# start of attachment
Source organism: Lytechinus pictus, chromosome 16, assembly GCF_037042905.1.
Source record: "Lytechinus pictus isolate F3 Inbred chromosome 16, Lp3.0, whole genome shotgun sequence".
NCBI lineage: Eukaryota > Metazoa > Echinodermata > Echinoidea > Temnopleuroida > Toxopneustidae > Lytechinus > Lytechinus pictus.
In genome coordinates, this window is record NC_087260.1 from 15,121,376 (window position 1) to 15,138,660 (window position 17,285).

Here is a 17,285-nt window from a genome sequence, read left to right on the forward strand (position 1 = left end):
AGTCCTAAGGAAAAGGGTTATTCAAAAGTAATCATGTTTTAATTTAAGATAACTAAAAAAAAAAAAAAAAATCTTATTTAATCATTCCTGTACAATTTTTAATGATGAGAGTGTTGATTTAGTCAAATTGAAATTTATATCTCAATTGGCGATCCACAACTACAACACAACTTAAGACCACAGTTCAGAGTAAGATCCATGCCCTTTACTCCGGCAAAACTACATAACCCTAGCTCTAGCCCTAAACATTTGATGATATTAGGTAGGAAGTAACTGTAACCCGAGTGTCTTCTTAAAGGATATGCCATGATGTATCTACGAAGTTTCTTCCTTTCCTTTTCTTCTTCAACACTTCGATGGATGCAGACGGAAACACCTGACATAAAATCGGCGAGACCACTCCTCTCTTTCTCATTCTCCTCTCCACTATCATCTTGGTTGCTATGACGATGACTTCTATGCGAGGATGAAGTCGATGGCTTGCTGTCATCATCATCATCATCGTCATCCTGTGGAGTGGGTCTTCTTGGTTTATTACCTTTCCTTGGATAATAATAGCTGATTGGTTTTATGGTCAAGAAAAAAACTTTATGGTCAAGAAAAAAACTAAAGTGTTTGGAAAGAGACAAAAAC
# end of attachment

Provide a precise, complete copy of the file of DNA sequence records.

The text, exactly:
Source organism: Lytechinus pictus, chromosome 16, assembly GCF_037042905.1.
Source record: "Lytechinus pictus isolate F3 Inbred chromosome 16, Lp3.0, whole genome shotgun sequence".
NCBI lineage: Eukaryota > Metazoa > Echinodermata > Echinoidea > Temnopleuroida > Toxopneustidae > Lytechinus > Lytechinus pictus.
In genome coordinates, this window is record NC_087260.1 from 15,121,376 (window position 1) to 15,138,660 (window position 17,285).

Here is a 17,285-nt window from a genome sequence, read left to right on the forward strand (position 1 = left end):
AGTCCTAAGGAAAAGGGTTATTCAAAAGTAATCATGTTTTAATTTAAGATAACTAAAAAAAAAAAAAAAAATCTTATTTAATCATTCCTGTACAATTTTTAATGATGAGAGTGTTGATTTAGTCAAATTGAAATTTATATCTCAATTGGCGATCCACAACTACAACACAACTTAAGACCACAGTTCAGAGTAAGATCCATGCCCTTTACTCCGGCAAAACTACATAACCCTAGCTCTAGCCCTAAACATTTGATGATATTAGGTAGGAAGTAACTGTAACCCGAGTGTCTTCTTAAAGGATATGCCATGATGTATCTACGAAGTTTCTTCCTTTCCTTTTCTTCTTCAACACTTCGATGGATGCAGACGGAAACACCTGACATAAAATCGGCGAGACCACTCCTCTCTTTCTCATTCTCCTCTCCACTATCATCTTGGTTGCTATGACGATGACTTCTATGCGAGGATGAAGTCGATGGCTTGCTGTCATCATCATCATCATCGTCATCCTGTGGAGTGGGTCTTCTTGGTTTATTACCTTTCCTTGGATAATAATAGCTGATTGGTTTTATGGTCAAGAAAAAAACTTTATGGTCAAGAAAAAAACTAAAGTGTTTGGAAAGAGACAAAAAC